LAS VEGAS — If questions lead to answers, the United Fresh Produce Association's Global Conference on Food Safety Standards should move the industry closer to harmonization of food safety systems and audits.
Up to 300 people attended the April 24-25 event that followed the United Fresh convention, and they asked many questions about the future direction of third party auditors, international certification schemes and whether harmonization of food safety standards might lead to less need for multiple audits.
The event reflected a determination by industry leaders to better manage the issue of unnecessary costs associated with multiple food safety audits, said David Gombas, senior vice president of food safety and technology for United Fresh, Washington, D.C.
"For the past year, we've listened to the discussions grow regarding audit harmonization and so it became necessary to have a meeting like this," he said. "Before we can make changes, before we can make improvements, we have to start with the facts."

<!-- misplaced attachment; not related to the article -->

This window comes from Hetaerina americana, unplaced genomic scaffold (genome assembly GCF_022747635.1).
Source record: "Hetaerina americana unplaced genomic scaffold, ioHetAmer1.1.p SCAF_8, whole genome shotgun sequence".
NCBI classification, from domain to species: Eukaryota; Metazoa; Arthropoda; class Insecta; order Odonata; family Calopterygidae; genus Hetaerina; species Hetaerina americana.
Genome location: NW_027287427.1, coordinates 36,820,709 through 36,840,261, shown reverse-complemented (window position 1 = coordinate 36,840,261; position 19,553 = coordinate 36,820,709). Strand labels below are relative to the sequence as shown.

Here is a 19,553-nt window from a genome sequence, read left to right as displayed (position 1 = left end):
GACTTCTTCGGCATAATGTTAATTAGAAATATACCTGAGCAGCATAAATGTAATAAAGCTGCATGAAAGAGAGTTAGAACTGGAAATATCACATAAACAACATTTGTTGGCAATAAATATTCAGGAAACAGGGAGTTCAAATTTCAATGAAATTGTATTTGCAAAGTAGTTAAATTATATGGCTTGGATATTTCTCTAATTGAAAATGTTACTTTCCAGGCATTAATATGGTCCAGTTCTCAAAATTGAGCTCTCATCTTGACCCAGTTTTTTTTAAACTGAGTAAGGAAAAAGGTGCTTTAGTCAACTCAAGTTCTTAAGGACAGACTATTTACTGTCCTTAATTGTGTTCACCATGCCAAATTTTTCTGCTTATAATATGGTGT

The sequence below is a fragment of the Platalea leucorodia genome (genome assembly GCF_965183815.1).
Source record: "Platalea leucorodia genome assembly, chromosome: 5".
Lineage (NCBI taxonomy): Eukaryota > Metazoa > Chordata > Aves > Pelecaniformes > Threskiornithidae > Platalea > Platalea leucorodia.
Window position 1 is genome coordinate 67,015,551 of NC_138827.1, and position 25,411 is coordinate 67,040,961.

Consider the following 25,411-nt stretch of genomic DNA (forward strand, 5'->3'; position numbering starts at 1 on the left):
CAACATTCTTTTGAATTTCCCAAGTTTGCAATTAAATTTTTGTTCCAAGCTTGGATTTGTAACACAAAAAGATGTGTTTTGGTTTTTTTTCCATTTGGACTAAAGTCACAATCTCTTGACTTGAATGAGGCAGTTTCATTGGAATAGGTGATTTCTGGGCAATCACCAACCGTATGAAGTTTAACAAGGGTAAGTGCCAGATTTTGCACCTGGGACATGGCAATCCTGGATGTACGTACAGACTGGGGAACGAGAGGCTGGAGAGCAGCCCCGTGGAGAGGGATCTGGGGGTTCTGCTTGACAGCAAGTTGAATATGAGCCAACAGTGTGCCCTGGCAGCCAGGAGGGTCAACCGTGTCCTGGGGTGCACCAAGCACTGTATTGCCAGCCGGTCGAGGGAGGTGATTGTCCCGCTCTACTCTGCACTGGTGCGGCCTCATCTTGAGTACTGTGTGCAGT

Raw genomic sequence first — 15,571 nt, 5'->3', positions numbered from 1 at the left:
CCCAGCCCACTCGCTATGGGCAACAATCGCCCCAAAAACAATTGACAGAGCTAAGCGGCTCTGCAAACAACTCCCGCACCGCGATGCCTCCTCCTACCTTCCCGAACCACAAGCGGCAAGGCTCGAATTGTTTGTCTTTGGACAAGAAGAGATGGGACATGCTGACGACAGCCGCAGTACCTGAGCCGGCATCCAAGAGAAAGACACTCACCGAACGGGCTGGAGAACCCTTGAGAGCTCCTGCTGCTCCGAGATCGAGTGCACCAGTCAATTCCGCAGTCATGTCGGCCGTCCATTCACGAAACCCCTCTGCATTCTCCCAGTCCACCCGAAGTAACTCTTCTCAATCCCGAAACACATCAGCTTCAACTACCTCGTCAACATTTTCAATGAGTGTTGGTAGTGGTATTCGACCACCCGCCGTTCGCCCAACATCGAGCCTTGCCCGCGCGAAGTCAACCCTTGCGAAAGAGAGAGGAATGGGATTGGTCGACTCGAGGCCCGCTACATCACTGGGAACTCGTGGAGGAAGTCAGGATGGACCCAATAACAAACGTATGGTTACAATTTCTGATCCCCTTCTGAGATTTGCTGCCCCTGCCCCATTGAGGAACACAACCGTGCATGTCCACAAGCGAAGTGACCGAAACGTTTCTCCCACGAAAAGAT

For that reason, Gombas said he was glad that 16 different food safety related organizations participated and he said the event will build momentum toward further work on the issue.
Because 91% of food safety audit standards are the same, Gombas said international harmonization of standards holds some promise in reducing unnecessary audits.
"I'm pretty sure our leaders are going to tell us that we need to start putting together task forces and meetings to start problem solving this issue, from moving past the strategic questions to the strategic answers," Gombas said.
A United Fresh task force is working on a report to offer a convenient matrix or comparison between food safety audit standards, he said.
During a question and answer session, Mike Burness, vice president of global quality and food safety for Chiquita Brands International, Franklin, Park, Ill., asked if the produce industry should create one standard, rather than try to harmonize multiple standards.
"We are harmonizing standards, 95% of which are the same. My question is why don't we take the 95% that are the same and make a standard?"
Burness said resources are being wasted because auditors must be trained and evaluated for various standards.